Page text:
But do you know what I found on Facebook? In short, it has become the war of the mothers. Every day, my feed included multiple posts on parenting topics - articles, memes, status updates, new studies. Article titles like Killing off Supermom and Dangers of "Crying it Out" , or what may as well have been titled Shit You're Doing Wrong. And every day, I felt like my parenting style and my parenting choices were under attack by the very people that should be my allies.


I know what you're thinking. "But Stacy, those are just well-meaning mothers happy with their choices and opinions and wanting to spread their parenting ideals around to help other mothers." And yes, you are probably correct. I'm sure that no one was ever personally attacking me. But here's the deal: I struggle every single day to find the right balance of kindness, compassion, discipline, punishment, healthy eating habits, rewards, etcetera, etcetera. Being bombarded with 87 different viewpoints just made me second-guess my abilities as a mother. Constantly.


And the labels. Attachment parenting, helicopter parenting, natural parenting, organic parenting, Supermom. Why do we feel the need to slap labels on everything?!!? Doing so enables us to very quickly categorize a mother, compare her to ourselves, and immediately pass judgement on her entire set of capabilities. I'm guilty of that, and I don't want to be any longer.


As I type this post, as I think back on various articles and such, I can actually feel my blood pressure rise. I know I felt that on a daily basis while scrolling through Facebook. So, my friends, that is why I quit.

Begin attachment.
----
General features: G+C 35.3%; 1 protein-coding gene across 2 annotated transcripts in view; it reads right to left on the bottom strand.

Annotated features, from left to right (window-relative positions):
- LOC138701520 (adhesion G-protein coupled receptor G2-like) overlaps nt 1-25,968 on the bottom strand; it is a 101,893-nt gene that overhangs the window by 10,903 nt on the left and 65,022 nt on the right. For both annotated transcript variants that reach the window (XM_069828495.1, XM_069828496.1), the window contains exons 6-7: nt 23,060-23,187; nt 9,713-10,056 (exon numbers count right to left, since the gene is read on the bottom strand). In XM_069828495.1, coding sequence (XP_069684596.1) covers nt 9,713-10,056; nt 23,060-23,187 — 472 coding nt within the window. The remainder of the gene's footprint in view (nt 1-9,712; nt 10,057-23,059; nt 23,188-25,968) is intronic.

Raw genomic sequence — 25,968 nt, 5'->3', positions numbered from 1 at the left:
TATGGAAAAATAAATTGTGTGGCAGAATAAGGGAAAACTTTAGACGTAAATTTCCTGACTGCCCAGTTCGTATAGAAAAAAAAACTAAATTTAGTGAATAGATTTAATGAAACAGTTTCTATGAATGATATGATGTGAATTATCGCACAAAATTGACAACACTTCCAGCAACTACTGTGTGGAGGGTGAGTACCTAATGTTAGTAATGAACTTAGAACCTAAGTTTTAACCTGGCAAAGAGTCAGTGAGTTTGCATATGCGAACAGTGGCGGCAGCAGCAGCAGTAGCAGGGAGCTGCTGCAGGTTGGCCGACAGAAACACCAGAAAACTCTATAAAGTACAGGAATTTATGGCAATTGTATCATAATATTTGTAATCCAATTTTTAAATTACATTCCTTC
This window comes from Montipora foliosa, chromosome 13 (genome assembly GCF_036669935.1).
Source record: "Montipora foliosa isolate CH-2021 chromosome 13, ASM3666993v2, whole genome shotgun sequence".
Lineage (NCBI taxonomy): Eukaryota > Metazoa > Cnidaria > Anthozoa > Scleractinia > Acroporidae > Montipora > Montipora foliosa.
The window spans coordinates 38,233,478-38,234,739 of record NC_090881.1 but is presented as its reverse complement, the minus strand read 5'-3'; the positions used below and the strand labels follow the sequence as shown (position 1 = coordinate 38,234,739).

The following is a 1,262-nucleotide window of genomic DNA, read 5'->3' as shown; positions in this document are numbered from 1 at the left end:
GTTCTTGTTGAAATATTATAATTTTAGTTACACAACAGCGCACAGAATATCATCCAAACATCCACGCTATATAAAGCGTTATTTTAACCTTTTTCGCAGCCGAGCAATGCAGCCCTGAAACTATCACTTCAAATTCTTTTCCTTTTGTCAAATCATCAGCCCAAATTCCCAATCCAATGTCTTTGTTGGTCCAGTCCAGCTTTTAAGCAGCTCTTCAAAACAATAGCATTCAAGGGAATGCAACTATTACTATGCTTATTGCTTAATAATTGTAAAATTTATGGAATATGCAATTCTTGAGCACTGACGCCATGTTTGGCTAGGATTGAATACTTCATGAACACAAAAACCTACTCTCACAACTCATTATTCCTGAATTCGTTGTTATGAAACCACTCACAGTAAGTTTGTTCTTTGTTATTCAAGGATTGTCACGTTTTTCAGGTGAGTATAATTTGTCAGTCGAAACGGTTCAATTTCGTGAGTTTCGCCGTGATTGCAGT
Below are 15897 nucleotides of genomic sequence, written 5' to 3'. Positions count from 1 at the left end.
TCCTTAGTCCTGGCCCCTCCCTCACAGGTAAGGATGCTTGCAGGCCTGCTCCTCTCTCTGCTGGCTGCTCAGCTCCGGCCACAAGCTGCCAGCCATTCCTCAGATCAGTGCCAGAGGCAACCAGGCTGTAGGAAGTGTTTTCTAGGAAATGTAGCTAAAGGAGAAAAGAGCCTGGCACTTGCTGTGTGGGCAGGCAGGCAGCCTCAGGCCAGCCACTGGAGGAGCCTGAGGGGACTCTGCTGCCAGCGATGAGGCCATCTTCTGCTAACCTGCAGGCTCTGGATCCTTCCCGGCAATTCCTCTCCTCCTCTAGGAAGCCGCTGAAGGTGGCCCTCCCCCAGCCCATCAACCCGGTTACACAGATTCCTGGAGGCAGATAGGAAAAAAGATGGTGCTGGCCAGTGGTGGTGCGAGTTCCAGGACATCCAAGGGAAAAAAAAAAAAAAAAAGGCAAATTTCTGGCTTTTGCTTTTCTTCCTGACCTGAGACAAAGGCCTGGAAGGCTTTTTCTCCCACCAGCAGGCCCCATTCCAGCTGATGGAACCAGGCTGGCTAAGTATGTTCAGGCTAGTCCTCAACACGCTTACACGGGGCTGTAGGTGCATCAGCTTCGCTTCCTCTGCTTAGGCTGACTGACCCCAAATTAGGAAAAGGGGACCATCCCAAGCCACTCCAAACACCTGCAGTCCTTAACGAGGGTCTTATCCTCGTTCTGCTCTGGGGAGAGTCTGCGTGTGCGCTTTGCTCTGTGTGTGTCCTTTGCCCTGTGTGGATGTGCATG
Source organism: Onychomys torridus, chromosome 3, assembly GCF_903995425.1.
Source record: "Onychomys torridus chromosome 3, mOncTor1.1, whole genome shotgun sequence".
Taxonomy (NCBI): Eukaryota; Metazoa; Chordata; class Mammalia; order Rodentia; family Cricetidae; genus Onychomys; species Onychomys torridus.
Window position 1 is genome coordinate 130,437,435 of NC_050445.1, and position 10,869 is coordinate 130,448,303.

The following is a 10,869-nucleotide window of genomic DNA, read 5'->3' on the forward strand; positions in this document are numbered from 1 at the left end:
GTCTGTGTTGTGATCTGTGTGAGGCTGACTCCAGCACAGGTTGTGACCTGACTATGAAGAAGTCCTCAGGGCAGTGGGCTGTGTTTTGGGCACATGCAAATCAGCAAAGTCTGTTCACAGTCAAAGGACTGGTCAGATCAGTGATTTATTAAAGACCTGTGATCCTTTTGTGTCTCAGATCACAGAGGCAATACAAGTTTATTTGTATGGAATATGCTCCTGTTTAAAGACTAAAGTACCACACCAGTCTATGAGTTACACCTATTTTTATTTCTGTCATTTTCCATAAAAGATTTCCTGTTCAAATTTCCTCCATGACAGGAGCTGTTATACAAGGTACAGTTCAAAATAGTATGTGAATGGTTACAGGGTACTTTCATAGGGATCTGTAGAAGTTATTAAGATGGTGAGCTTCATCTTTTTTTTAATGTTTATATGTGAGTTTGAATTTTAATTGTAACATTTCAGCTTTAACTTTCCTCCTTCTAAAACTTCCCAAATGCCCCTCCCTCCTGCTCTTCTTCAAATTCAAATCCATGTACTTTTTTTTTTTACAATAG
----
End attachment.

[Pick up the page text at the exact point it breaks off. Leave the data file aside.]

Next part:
Going forward, this is my new test for judging a mother, as well as judging myself: Do you love your child? Does your child know they are loved by you? If you answered yes to both of those questions, then Congratulations, you're doing an excellent job!


For the record, I have been Facebook-Free for 9 days, and I have not missed it for a second. At this point, I have no intention of resurfacing anytime soon, if ever.

2 comments:

  1. Dislike! Just kidding. Though, yes, your presence is tremendously missed, and you've made it harder for me to keep you in the loop, you do what YOU've gotta do. On the plus side, it looks like you'll have more time to commit to publishing blog posts! I've seen an increase of activity in just two days, and YAAAAAAAAAAAAY! As a side note, I recommend downloading AdBlock Plus. That kills all the unwanted ads all over the Internet. Facebook included. If you do ever decide to go back, I can help you set it up so it doesn't drive you mad. ;)

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  2. I applaud your well thought out decision Stacy and I believe that becoming "Facebook free" may well support your efforts to "live in the moment" without unnecessary distractions and expectations. Way to go girl! Now call a friend ,schedule lunch, and make a "face to face" connection...heh heh!